1. Crossovers (right & left brain exercises) – Have kids move their right elbow across their body to their left knee as they are raising it. Touch and resume to standing. Do the same with the left elbow and right knee. Repeat these 2 movements back and forth continuously for 2-3 minutes.

  2. Pencil Jumps – For a quick movement break between lessons have each student place a pencil on the floor. On command kids are to jump over their pencil a designated number of times.

  3. Over, Under, In-Between – For younger elementary kids, have them hop over, crawl under or walk (skip, gallop) in-between various items in the classroom.

 

 

Group of children exercising in the park surrounded by beautiful nature.  [url=http://www.istockphoto.com/search/lightbox/9786766][img]http://dl.dropbox.com/u/40117171/sport.jpg[/img][/url] [url=http://www.istockphoto.com/search/lightbox/9786682][img]http://dl.dropbox.com/u/40117171/children5.jpg[/img][/url] [url=http://www.istockphoto.com/search/lightbox/9786738][img]http://dl.dropbox.com/u/40117171/group.jpg[/img][/url] [url=http://www.istockphoto.com/search/lightbox/9786750][img]http://dl.dropbox.com/u/40117171/summer.jpg[/img][/url

Help kids – and even other adults – realize the healthy energizing effect of active play outdoors.

  1. Take a nature walk outside and along the way when kids see and learn about a new or different bird, bug, animal or plant, the group performs an active movement (hopping, running in place, arm circles).
  2. Download and use this month’s Classroom & Afterschool activity, Healthy Choices Scavenger Hunt, but take it outside to perform on the playground.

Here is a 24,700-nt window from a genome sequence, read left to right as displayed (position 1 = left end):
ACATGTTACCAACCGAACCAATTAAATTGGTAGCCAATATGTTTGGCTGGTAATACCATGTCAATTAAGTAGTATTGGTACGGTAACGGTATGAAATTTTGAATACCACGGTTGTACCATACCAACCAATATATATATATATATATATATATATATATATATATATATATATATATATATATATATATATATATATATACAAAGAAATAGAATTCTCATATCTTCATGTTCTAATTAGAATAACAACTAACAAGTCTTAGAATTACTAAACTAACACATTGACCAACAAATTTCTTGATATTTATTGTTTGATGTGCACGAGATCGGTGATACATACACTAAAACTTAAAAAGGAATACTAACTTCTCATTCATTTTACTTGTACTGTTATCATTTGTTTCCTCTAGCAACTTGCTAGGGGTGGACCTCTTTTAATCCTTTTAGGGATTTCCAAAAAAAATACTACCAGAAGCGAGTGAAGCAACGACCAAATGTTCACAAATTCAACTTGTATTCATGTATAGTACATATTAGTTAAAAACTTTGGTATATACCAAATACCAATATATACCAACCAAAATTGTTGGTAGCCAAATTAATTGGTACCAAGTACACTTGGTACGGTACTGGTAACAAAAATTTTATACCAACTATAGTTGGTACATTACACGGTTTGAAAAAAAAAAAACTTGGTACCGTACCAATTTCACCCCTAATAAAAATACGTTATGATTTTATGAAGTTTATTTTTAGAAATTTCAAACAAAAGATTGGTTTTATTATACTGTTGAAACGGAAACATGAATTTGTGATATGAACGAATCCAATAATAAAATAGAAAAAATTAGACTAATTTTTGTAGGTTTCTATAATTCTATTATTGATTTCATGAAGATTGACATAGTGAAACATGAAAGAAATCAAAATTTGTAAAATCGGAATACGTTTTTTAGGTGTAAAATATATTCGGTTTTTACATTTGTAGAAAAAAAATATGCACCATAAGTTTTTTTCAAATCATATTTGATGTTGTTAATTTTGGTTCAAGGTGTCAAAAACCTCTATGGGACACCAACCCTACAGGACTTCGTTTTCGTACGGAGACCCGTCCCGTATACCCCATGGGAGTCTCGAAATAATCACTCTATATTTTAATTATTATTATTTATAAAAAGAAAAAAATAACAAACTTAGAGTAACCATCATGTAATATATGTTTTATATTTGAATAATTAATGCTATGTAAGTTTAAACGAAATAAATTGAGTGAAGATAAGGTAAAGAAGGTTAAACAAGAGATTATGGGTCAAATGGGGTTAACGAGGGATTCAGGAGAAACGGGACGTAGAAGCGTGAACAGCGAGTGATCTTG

3. Coordinate a class field trip to a local community garden during a time when they need help planting or harvesting. Let kids get involved and active! Or consider a Fruit & Veggie Field Trip. (Check out Target Field Trip Grants.)
  4. Adults can be great role models! Try these ideas, and talk to kids about why you choose to do them:
  • Ask kids to join you on your morning or evening walk or jog.
  • Park further from work, the grocery store, or shopping mall to intentionally walk a little further to your destination.
  • Use the stairs everywhere you go-indoors and outdoors!

Remember HEAR-SEE-DO:

Help kids hear the message that active play feels good.
Let them see ways to be active outside.
Let them do by walking, seeking items and doing outside chores that are fun.

HKC On the Road: Hays, MT

January 8, 2015

P1010693 After a quick breather back home following the Denver training, it was off to Hays, Montana, population approximately 800 and Lodgepole Elementary School. Just forty five minutes south of the Canadian border, on the Fort Belknap Indian reservation, and in a very remote but beautiful location, I enjoyed time with staff who serve a very diverse population with a wide range of challenges from poverty to diabetes, limited services, and need for health education.

The bitter and long winter makes travel and outdoor active play more difficult thus requiring an emphasis on keeping kids active indoors at school a fair part of the school P1010698year. They are a great PEP grant recipient! I am not sure I have spent a day with 12 more passionate staff and community partners than I did that day in Montana. They are proud of their successes and eager to improve and grow their efforts for the kids and their families.

The diabetes prevention team from the community, along with the SNAP-Ed staff member joined the training furthering the potential for wide range education and healthy changes for these families. I enjoyed lunch at the school and was delighted to see items such as fresh grapes, along with a salad bar eagerly enjoyed by students and staff!!

P1010694It was a wonderful day of laughter, learning, and sharing that ended with much enthusiasm and planning for the days ahead! Keep an eye on this team, they are making a difference!

Before the next workshop, it’s time to reflect on a wonderful 2014 and all that I have been so richly blessed with throughout the year. May we all take time to appreciate our world, and be especially grateful that there are so many working hard to help kids be their very best!